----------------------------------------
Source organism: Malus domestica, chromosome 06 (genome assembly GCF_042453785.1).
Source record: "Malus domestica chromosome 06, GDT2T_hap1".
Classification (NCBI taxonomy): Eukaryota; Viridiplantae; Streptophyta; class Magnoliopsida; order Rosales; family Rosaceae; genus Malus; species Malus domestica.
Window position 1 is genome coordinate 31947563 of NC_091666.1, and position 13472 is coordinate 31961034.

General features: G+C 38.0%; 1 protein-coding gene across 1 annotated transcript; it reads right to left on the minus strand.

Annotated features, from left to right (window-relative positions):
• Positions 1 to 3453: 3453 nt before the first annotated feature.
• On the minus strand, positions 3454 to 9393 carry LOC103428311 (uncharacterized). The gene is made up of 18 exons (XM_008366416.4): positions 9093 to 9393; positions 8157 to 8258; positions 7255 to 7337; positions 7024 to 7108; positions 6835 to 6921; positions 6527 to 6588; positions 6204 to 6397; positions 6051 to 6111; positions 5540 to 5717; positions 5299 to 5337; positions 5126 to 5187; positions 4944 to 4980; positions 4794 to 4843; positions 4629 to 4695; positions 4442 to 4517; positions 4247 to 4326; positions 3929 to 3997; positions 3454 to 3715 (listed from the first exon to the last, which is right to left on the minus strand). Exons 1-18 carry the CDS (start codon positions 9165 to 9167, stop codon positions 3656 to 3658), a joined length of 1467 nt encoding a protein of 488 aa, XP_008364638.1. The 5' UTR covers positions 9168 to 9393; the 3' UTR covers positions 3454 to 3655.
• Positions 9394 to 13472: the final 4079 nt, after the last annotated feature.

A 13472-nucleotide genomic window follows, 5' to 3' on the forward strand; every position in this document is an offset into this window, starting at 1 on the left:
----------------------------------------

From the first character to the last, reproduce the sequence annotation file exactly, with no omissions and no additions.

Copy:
Source organism: Malus domestica, chromosome 06 (genome assembly GCF_042453785.1).
Source record: "Malus domestica chromosome 06, GDT2T_hap1".
Classification (NCBI taxonomy): Eukaryota; Viridiplantae; Streptophyta; class Magnoliopsida; order Rosales; family Rosaceae; genus Malus; species Malus domestica.
Window position 1 is genome coordinate 31947563 of NC_091666.1, and position 13472 is coordinate 31961034.

General features: G+C 38.0%; 1 protein-coding gene across 1 annotated transcript; it reads right to left on the minus strand.

Annotated features, from left to right (window-relative positions):
• Positions 1 to 3453: 3453 nt before the first annotated feature.
• On the minus strand, positions 3454 to 9393 carry LOC103428311 (uncharacterized). The gene is made up of 18 exons (XM_008366416.4): positions 9093 to 9393; positions 8157 to 8258; positions 7255 to 7337; positions 7024 to 7108; positions 6835 to 6921; positions 6527 to 6588; positions 6204 to 6397; positions 6051 to 6111; positions 5540 to 5717; positions 5299 to 5337; positions 5126 to 5187; positions 4944 to 4980; positions 4794 to 4843; positions 4629 to 4695; positions 4442 to 4517; positions 4247 to 4326; positions 3929 to 3997; positions 3454 to 3715 (listed from the first exon to the last, which is right to left on the minus strand). Exons 1-18 carry the CDS (start codon positions 9165 to 9167, stop codon positions 3656 to 3658), a joined length of 1467 nt encoding a protein of 488 aa, XP_008364638.1. The 5' UTR covers positions 9168 to 9393; the 3' UTR covers positions 3454 to 3655.
• Positions 9394 to 13472: the final 4079 nt, after the last annotated feature.

A 13472-nucleotide genomic window follows, 5' to 3' on the forward strand; every position in this document is an offset into this window, starting at 1 on the left: